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Art
What the Homes of the Future Will Look Like, According to Kids
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Made.com

Ask a futurist what the house of tomorrow will feature and she might mention automatic appliances and robot assistants. Ask a kid the same question and you’ll get answers that are slightly more creative, but not altogether impractical. That’s what Made.com discovered when they launched Homes of the Future, a project that had kids draw illustrations of futuristic homes that served as the basis for professional 3D renderings.

According to Co.Design, the UK-based furniture retailer recruited children ages 4 to 12 to submit their architectural ideas. The doodles, sketched in pen, marker, and colored pencil, showcase the grade-schoolers' imaginations. Paired with each picture is concept art made with a 3D illustrator that shows what the homes might look like in the real world.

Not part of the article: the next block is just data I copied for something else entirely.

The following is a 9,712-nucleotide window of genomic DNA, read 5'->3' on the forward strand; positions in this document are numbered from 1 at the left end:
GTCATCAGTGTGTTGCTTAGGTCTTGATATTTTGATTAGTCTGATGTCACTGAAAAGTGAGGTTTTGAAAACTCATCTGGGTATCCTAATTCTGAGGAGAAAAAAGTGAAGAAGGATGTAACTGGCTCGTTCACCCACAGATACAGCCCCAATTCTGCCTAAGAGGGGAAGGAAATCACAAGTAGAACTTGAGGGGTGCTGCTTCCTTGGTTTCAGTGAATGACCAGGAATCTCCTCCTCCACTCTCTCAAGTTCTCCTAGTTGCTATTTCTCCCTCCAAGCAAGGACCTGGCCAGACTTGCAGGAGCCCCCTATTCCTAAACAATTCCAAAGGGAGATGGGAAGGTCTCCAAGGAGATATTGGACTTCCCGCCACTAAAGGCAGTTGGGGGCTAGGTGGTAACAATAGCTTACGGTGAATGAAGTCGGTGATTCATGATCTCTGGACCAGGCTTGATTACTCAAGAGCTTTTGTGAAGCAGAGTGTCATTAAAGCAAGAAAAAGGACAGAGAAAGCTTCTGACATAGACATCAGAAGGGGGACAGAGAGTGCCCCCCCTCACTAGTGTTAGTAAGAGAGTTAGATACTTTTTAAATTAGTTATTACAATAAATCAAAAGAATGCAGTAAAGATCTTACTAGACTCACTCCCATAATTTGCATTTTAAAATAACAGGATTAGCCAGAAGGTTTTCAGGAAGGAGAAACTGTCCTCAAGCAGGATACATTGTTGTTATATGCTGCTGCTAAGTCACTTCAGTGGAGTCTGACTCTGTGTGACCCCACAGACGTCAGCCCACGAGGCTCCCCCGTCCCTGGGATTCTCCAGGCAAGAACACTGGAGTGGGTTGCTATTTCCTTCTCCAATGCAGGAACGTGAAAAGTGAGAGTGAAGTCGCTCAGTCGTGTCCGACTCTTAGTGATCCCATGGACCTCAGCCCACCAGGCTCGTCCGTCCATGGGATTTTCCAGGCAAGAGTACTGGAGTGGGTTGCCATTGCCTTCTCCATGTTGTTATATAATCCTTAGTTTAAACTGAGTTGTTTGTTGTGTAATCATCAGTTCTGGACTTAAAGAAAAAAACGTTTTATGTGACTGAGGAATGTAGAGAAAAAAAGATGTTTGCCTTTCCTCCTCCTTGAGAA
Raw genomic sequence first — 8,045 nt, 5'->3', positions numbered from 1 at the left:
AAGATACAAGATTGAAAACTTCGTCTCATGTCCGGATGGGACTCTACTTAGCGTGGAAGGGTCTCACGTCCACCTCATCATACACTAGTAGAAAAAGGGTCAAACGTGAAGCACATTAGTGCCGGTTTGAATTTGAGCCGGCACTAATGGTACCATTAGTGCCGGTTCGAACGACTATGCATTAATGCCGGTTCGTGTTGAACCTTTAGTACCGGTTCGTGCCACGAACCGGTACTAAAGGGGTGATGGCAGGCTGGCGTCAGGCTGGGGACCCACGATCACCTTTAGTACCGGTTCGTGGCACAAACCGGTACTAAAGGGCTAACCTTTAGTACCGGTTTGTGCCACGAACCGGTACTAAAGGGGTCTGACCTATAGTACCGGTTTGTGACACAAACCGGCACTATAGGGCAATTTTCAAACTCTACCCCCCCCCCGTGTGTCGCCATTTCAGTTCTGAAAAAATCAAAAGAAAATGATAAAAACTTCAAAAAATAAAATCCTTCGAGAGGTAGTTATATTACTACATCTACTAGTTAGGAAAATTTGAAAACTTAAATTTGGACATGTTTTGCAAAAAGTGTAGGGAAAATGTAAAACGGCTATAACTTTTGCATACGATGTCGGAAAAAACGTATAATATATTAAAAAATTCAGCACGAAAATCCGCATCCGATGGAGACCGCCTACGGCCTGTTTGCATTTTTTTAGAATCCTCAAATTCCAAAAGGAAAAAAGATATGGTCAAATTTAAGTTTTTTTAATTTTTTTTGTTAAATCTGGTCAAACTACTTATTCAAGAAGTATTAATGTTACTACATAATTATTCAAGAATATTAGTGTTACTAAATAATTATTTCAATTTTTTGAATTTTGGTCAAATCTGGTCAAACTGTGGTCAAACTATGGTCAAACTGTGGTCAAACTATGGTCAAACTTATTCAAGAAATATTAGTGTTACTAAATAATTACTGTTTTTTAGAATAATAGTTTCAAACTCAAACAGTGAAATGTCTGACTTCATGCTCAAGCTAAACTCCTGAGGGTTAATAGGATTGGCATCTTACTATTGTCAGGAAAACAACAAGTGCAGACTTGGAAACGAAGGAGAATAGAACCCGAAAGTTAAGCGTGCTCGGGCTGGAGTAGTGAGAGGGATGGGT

The designs range from colorful and whimsical to coldly realistic. In one blueprint, drawn by Ameen, age 10, a neighborhood of rainbow buildings and flowers float among the clouds. Another sketch by Ellis, age 7, shows a “home built to last” with titanium, bricks, a steel roof, and bulletproof windows. Some kids seemed less concerned with durability than they were with the tastiness of the infrastructure. Cherry-flavored bricks, candy windows, and a giant jelly slide were just some of the features built into the future homes. Sustainability was also a major theme, with solar panels appearing on two of the houses.

Check out the original artwork and the 3D versions of their ideas below.

House of the future drawn by kid.

House of the future drawn by kid.

House of the future drawn by kid.

House of the future.

House of the future.

House of the future.

House of the future.

House of the future.

House of the future.

House of the future.

[h/t Co.Design]

All images courtesy of Made.com.